I must own this land, Mr. Redmond, I'm just a poor artist, I paint here each day---with my paint and my brush, I love the light and the hush--the way the light falls across Dublin Bay. I must own this land --it's an obsession, a confession I make--I'll take the train to Dublin today--the Bank of Ireland won't get in my way. Mr. Redmond, I've never owned anything at all--owning nothing is a delight for when you are close to nothing,you are close to the source of all Creation and to the Creator who made all things from nothing--nothing at all. On the walls of Georgian Mansions in Dublin, my paintings hang on the walls---these people are people of means, but they are not philistines,---they do not buy paintings to match the curtains --to match the drapes. I'll meet you here in the morning-- I'll take the train to Dublin today--the Bank of Ireland won't get in my way. My ancestors, centuries ago, owned land in Ireland,so I'm told----green gold, genetic memory, for now I must own this land to feel free-- Liberty I know you understand, Mr. Redmond. Please excuse my obsession I must be looking through the window of genetic memory--- one time the land belonged to my Sireland --- now I must own the land to feel free-- I'm disappointed in me, I confess it's an obsession for suddenly, I must own a little part of this land, not just to feel free but to know and possess liberty--- the liberty lost by my Sireland -- I trust you understand, Mr. Redmond---the fire of Liberty.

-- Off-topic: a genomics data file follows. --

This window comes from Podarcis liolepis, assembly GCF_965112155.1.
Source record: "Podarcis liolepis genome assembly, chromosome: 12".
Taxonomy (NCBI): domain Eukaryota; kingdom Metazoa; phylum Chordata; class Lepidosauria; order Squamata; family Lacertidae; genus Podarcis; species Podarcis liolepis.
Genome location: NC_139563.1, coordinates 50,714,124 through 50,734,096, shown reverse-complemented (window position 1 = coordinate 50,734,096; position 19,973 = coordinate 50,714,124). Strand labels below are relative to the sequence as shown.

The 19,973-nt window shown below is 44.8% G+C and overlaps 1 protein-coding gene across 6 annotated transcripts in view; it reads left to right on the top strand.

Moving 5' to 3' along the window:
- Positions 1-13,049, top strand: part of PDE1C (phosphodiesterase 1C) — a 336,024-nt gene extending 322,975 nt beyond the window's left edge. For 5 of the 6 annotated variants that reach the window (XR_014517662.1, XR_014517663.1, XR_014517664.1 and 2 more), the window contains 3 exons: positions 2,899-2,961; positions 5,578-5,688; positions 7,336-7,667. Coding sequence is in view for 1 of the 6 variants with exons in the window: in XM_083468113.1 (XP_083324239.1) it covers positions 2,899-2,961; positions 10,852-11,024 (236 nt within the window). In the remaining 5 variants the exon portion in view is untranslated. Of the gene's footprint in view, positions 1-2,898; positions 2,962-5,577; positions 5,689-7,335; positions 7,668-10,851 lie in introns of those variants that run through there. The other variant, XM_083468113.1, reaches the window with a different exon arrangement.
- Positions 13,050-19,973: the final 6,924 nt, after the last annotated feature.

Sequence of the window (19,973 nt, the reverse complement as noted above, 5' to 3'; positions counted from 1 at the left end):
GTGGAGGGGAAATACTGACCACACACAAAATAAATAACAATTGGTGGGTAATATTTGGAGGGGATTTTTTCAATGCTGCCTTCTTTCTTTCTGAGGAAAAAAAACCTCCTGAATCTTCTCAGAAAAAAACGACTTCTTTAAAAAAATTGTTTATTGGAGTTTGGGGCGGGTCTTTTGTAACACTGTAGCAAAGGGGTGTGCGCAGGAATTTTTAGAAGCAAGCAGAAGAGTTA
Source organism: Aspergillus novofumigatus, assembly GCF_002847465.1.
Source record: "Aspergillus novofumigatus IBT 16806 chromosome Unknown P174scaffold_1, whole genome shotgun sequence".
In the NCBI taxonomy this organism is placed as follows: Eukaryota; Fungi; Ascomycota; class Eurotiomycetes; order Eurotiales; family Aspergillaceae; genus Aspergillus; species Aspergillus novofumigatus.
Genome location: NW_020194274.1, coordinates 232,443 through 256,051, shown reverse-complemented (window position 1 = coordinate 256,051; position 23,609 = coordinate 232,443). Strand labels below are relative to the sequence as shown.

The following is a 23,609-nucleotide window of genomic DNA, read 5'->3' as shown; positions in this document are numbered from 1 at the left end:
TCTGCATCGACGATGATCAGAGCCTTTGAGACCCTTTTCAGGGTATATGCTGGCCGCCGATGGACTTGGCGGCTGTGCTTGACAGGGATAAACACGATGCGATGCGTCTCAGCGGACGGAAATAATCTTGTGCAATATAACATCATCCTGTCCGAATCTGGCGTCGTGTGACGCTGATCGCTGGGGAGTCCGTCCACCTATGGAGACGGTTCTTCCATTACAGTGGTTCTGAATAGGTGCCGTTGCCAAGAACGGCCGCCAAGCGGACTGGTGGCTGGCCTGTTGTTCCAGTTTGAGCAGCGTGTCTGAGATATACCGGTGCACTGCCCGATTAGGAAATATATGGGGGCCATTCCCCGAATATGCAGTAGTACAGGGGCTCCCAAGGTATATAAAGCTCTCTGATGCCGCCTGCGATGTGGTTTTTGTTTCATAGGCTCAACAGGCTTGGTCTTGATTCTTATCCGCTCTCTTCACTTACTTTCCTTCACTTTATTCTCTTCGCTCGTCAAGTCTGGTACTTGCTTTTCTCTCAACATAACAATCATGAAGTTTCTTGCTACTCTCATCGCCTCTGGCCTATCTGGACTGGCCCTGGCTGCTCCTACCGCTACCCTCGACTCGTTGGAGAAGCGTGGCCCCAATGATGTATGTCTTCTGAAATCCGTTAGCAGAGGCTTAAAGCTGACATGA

Kathleen, the Irish-American artist, who paints often in the summer in Ireland is one of many. When I sang and played the piano at the O'Hara Hotel in County Kerry for a summer, I became aware of many artists painting. Taxes for writers and artists who lived in Ireland the Republic, that is were greatly helped with tax exemption-- many writers Joyce-- Yeats their books everywhere, even in little commercial shops, many writers even before the oil-wealth time in the Irish Republic were world-renowned. Kathleen, the Irish-american artist in my song has felt so rich and so joyous in her creative ability as a visual artist, has no feeling at all of poverty. She has no desire to own and be distracted by the material-mechanical world, as she has such pleasure and personal fulfillment in her work, which she can sell to the well-endowed financially, who as she says to Mr. Redmond, do not buy paintings to match the drapes but are more or less heavily weighted down with their material world, and happy to acquire some of her paintings. Her sudden need to own an even small part of the land she is painting, shocks and surprises her inner peace and tranquility. Mr. Redmond, the Scotsman, who owns the estate land says nothing, but is a good listener, and says nothing to discourage her. Ireland has heard the Irish-American song before--many wealthy Irish Americans own large estates guarded and gated from the lonely genetic memory of famine. North-American major newspapers have carried pictures of the late President Kennedy and his exaltation and joy on his visit looking out over the land in Ireland and his face is held on the walls of little cottages in the republic of Ireland. So Kathleen is going off to the Dublin mansions and her proud mentors and as she boards the train, she assures herself---the Bank of Ireland won't get in my way, and Almighty God who makes everything from nothing, is with me.